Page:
Designed to help Texas small manufacturing companies remain competitive in the ever changing global marketplace. The TMAC center provides technical assistance at a discounted rate for process improvements, environmental regulations upgrades, changes in the technology and the marketplace.

Property tax abatements are available to companies with facilities, devices, and equipment used to control air, water, or land pollution. Companies can apply to the Texas Commission on Environmental Quality.

Companies solely engaged in manufacturing, selling, or installing solar or wind devices are exempt from the Texas franchise tax. Other businesses that install solar or wind energy systems are eligible for a franchise tax deduction of 10 percent of the system's cost.

Residential, commercial, and industrial renewable energy devices are exempt from Texas property taxes. This exemption is applicable to most renewable technologies, including solar, wind, and biomass.

PACE is designed to provide low-cost, long-term financing for water and energy efficiency and conservation improvements to commercial and industrial properties. Property owners can evaluate measures that achieve energy savings improvements or retrofits and receive financing, repaid as an assessment on the building.

Industrial Revenue Bonds provide tax-exempt or taxable financing for eligible industrial or manufacturing projects, allowing for cities, counties, conservation and reclamation districts to form non-profit industrial development corporations or authorities on their behalf.

Local Incentives

There are a number of local incentive programs available to companies looking to invest in the Houston region.

A variety of cities and counties in the Houston region offer tax abatement agreements that exempt part of the increased value in real or personal property from taxation for a period not to exceed 10 years.

These discretionary incentives typically take the form of property tax abatements, loans or grants, commitments for infrastructure, or payments of portions of the sales tax generated by the project. Negotiations on these incentives between the local jurisdiction and the developer occur on a case by case basis. The Chapter 380 is targeted specifically for use by cities while Chapter 381 is specifically for use by county governments. These agreements can be used in tandem for the same project.

Municipalities may offer cash awards made possible by local sales and use tax allotments dedicated to economic development (Type A and Type B sales tax). The tax revenues in two forms, the original ‘4A’ tax and the more flexible ‘4B’ tax, are used to finance economic development programs and projects that create primary (or direct) jobs.

Foreign Trade Zones (FTZ’s) allow companies dealing in foreign trade to delay payment of U.S. Custom’s import duties until their goods and merchandise actually enter U.S. commerce. Goods can be brought into Foreign Trade Zones (FTZ) without formal U.S. Customs entry or without incurring U.S. Customs duties or excise taxes unless and until they are imported into the United States. Ad valorem taxes on inventory may be exempt in some zones, upon approval of the FTZ sponsor.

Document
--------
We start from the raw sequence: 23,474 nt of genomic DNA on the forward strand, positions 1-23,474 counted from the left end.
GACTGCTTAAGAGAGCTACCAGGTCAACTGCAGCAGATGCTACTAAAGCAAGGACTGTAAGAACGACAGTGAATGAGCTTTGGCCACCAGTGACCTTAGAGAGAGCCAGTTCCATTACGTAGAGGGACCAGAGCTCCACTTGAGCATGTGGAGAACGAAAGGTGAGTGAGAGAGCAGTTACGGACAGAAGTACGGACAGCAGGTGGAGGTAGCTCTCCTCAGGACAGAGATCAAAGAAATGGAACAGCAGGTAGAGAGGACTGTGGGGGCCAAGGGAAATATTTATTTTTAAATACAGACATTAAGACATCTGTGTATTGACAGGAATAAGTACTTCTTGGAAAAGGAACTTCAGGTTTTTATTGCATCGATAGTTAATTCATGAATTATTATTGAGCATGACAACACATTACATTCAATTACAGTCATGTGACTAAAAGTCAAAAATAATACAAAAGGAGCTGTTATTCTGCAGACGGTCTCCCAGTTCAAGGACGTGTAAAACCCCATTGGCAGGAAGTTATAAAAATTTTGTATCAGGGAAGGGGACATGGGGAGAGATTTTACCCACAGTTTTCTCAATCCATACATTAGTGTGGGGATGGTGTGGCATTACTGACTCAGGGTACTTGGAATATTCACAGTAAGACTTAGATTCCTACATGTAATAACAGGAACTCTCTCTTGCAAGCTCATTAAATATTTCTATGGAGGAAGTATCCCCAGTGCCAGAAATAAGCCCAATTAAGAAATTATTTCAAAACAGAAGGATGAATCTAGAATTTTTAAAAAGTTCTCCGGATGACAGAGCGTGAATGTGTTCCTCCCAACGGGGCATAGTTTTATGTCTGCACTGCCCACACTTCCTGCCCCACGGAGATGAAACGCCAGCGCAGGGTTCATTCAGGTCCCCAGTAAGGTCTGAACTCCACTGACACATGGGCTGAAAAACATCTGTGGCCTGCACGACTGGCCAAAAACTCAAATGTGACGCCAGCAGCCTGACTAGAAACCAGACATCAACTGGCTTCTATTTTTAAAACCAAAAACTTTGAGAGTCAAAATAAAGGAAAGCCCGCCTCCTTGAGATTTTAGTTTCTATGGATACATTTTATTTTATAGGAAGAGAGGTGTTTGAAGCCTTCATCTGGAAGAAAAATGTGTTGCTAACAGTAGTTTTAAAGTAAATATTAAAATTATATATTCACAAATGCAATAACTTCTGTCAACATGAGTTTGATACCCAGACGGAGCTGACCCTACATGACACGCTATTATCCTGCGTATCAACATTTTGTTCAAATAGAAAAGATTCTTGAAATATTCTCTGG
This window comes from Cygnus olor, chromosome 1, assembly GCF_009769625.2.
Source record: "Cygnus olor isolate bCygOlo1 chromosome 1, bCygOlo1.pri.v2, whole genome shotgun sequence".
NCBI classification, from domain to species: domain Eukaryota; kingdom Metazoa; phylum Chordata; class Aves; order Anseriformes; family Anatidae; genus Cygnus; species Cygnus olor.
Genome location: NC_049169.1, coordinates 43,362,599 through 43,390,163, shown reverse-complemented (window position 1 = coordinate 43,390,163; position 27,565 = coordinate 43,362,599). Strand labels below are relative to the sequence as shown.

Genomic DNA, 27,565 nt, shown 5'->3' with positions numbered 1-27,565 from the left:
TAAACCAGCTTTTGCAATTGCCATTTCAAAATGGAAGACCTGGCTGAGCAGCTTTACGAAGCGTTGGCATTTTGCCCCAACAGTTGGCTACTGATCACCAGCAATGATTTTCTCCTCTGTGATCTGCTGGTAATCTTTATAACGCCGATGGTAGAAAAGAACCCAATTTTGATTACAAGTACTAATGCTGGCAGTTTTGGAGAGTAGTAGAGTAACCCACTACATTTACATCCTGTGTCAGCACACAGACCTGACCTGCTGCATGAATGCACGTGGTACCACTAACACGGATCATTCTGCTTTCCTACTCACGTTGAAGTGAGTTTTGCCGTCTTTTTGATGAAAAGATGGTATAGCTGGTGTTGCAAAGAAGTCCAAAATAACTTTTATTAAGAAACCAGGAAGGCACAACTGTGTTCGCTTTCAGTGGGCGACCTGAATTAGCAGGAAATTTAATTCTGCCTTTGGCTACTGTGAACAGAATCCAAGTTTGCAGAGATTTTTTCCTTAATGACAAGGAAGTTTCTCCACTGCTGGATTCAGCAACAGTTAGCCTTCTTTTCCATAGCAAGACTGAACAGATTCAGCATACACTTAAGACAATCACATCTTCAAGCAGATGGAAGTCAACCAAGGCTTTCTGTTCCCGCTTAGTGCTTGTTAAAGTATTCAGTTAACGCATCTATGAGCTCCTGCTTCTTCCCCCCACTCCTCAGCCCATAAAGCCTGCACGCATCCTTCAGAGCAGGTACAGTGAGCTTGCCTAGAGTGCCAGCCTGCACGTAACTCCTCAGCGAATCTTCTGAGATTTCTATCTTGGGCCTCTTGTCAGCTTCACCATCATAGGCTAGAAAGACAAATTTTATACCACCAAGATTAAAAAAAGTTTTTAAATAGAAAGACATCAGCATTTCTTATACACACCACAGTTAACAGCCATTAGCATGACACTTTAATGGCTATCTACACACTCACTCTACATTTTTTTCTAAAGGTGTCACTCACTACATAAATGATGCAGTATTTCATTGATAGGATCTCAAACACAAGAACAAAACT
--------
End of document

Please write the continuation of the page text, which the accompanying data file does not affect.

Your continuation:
Many cities, counties and school districts in the Houston region have adopted the Freeport Tax Exemption, exempting ad valorem property taxes for any inventory exported outside the state within 175 days. Freeport property includes goods, wares, merchandise, ores and certain aircraft and aircraft parts in jurisdictions who opt-in.

A small number of taxing entities in Texas have adopted the Goods-in-Transit direct or indirect ownership interest in the inventory. To be eligible, the inventory must be transported to another location, inside or outside the state, within 175 days after the items were acquired or imported into the state.

An Opportunity Zone is a low-income census tract, as determined within New Markets Tax Credits legislation, that was designated by the governor of the state or territory in which the zone is located. These zones are typically in an economically-distressed community where new investments, under certain conditions in the program, may be eligible for preferential tax treatment.

An appraised value limitation agreement in which a taxpayer agrees to build or install property and create jobs in exchange for a limitation on the taxable property value for school district maintenance and operations (M&O) tax purposes and a tax credit. The minimum limitation value varies by school district.

Take the Next Step

Explore the Region

The Houston region is made up of 12 unique counties, each offering ideal environments for a range of industry sectors.

Living In Houston

Houston offers a low cost of living while maintaining an incredibly rich quality of life with the amenities you expect to find in a world-class city.


Houston offers a highly educated and ever-growing workforce skilled in both traditional and emerging industries.

Need more information about Houston? Your dedicated team member can help:

Facilitate and foster key introductions
Assist in evaluating and applying for incentives
Identify potential business facilities
Craig Rhodes
Vice President, Regional Economic Development
Economic Development